My aim is to have fish on Fridays. Fish is supposed to be good for you, especially salmon, and we have a great meat market, so I like to try to do that. This little recipe seemed worth a try. Fish wants to fall apart on a grill, so the method the book comes up with makes me want to try it.
You make little foil pans for each piece of the fillet to ride in as it sizzles and makes grill marks through the foil.
I went to R&R Meat and Seafood Market and got a nice fillet of fresh coho salmon. The directions said to pull out the pin bones, which I usually do anyway, and to skin it. It was not as easy to cut the fillet off the skin as I'd thought it would be, especially since I was trying not to abandon even a sliver of $10 a pound salmon on the discarded skin.
The thin edges, I just left the meat on the skin and planned on cooking them on a foil, as is.
The sauce, I found intriguing. I called for 1/2 c jalapeño jelly, 1/2 c packed cilantro, 2 scallions ( I used a shallot, since that is what I had) 2 garlic cloves, 1 t grated lime zest, 2 T lime juice, and 2 T butter. You blenderize everything except the butter, heat it to barely a simmer, take out a quarter cup of sauce and set aside, then stir in the butter to the rest of the sauce. The small amount of sauce gets spread over the fillets as you lay them in their little foil boats.
The grill gets a pile of hot coals in the middle.
The boats get laid. On top of the coals, of course!
They cook and sizzle smartly for about five minutes, supposedly getting crispy and brown on the bottom. Then you are supposed to turn them over with tongs, coat them with half the rest of the sauce and move the boats to the cooler edges to finish cooking.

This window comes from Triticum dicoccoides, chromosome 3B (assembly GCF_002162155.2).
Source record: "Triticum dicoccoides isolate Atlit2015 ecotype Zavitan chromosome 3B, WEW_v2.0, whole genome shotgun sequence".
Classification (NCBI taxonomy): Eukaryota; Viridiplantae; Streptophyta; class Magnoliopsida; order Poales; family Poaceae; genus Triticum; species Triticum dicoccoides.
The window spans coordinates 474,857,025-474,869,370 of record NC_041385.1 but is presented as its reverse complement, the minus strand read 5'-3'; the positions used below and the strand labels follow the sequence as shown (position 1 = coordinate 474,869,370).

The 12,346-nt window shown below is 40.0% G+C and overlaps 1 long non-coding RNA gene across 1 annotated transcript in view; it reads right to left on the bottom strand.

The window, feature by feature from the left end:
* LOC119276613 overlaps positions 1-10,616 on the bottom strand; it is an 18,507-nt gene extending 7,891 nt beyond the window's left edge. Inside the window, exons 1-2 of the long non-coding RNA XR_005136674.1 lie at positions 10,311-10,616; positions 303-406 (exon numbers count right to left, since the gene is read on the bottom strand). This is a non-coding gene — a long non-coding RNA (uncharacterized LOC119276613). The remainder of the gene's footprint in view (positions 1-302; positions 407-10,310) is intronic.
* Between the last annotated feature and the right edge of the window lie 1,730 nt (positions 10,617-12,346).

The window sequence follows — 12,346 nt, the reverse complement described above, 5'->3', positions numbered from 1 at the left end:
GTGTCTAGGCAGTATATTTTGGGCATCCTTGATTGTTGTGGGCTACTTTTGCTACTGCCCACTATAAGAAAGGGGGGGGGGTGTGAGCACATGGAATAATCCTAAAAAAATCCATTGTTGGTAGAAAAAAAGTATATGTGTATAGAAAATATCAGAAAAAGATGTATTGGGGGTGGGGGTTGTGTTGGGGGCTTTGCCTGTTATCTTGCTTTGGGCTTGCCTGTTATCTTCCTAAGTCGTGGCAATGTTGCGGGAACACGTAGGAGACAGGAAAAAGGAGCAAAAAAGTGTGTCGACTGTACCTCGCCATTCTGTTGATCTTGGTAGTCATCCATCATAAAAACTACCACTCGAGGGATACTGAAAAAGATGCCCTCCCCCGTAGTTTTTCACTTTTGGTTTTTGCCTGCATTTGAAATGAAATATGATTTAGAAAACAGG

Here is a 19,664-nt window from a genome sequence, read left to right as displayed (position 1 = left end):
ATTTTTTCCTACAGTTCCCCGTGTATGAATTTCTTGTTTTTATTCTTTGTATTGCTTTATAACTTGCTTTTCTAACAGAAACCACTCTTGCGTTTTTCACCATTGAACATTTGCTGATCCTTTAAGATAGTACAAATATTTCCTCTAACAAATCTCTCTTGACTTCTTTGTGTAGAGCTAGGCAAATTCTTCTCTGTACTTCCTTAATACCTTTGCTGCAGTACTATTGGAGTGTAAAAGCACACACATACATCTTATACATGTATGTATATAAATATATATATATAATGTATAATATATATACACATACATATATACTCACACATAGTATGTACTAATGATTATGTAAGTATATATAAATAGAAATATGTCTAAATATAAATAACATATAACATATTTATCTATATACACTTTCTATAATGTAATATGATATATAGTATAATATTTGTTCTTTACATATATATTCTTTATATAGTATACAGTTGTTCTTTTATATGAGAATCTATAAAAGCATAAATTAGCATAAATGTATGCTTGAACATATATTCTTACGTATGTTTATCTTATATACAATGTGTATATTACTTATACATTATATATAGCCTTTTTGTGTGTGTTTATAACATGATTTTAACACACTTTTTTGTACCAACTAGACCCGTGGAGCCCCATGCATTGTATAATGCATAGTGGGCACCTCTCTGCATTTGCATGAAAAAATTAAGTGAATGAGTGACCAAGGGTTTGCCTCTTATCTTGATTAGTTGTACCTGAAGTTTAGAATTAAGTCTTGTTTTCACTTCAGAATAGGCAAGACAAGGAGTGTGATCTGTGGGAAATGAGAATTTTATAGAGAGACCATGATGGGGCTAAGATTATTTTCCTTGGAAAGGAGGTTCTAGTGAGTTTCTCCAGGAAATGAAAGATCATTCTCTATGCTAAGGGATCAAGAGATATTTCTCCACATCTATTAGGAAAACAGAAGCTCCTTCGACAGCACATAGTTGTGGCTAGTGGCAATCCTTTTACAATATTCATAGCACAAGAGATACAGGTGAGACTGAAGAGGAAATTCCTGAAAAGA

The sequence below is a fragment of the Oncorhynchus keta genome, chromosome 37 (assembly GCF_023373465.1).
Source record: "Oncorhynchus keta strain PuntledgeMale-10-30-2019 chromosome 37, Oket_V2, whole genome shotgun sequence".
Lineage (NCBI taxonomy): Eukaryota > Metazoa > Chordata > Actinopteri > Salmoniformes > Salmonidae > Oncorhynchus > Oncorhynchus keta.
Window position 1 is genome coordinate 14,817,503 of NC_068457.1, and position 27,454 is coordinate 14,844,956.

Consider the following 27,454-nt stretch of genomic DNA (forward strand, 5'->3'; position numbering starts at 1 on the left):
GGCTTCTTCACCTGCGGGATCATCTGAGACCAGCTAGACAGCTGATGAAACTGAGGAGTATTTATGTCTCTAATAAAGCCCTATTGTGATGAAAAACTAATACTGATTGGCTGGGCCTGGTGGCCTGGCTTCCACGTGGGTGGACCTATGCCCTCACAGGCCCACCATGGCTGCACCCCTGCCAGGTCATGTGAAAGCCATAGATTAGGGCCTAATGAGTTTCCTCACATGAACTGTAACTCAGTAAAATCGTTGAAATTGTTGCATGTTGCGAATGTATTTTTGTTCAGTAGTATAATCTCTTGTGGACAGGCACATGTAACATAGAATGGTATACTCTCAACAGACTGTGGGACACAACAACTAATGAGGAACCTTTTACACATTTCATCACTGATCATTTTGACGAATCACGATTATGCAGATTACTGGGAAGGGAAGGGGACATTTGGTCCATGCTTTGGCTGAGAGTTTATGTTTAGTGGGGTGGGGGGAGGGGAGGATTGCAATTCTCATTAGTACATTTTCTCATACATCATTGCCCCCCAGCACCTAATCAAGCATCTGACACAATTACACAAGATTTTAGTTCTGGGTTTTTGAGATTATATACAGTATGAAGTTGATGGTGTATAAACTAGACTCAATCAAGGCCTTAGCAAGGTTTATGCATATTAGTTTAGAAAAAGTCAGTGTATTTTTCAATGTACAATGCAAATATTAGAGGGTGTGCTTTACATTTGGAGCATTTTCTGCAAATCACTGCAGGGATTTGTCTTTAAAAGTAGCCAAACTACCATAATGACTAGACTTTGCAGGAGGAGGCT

It didn't go as smoothly as I'd wish. Fish is so delicate and quick-cooking. Because of the sugar in the glaze (from the jelly) it did want to blacken a bit, so when you saw the burned edges under the fish, you wanted to check the underside. But then you saw it wasn't crispy yet, just steamed looking. And the coals were really hot for hanging over it with tongs. So I moved them around and messed with them until I was as satisfied as I thought I could be.
So I pulled them off the grill and served them with a mushroom and homemade pesto linguini my son fixed up for me.
They were ok. I wasn't prepared for how sweet they would be. We all agreed that the cilantro came through loud and clear. They were nice and we ate them all up. But my personal opinion was that they were too sweet for my taste, the flavors in the sauce were too busy arguing with each other to meld and get along on the palate. And the fuss of making them on the grill was much more than the reward was. I think I'll try one more salmon recipe I see in this book, and then I'll probably go back to just cooking my salmon fillets in the oven.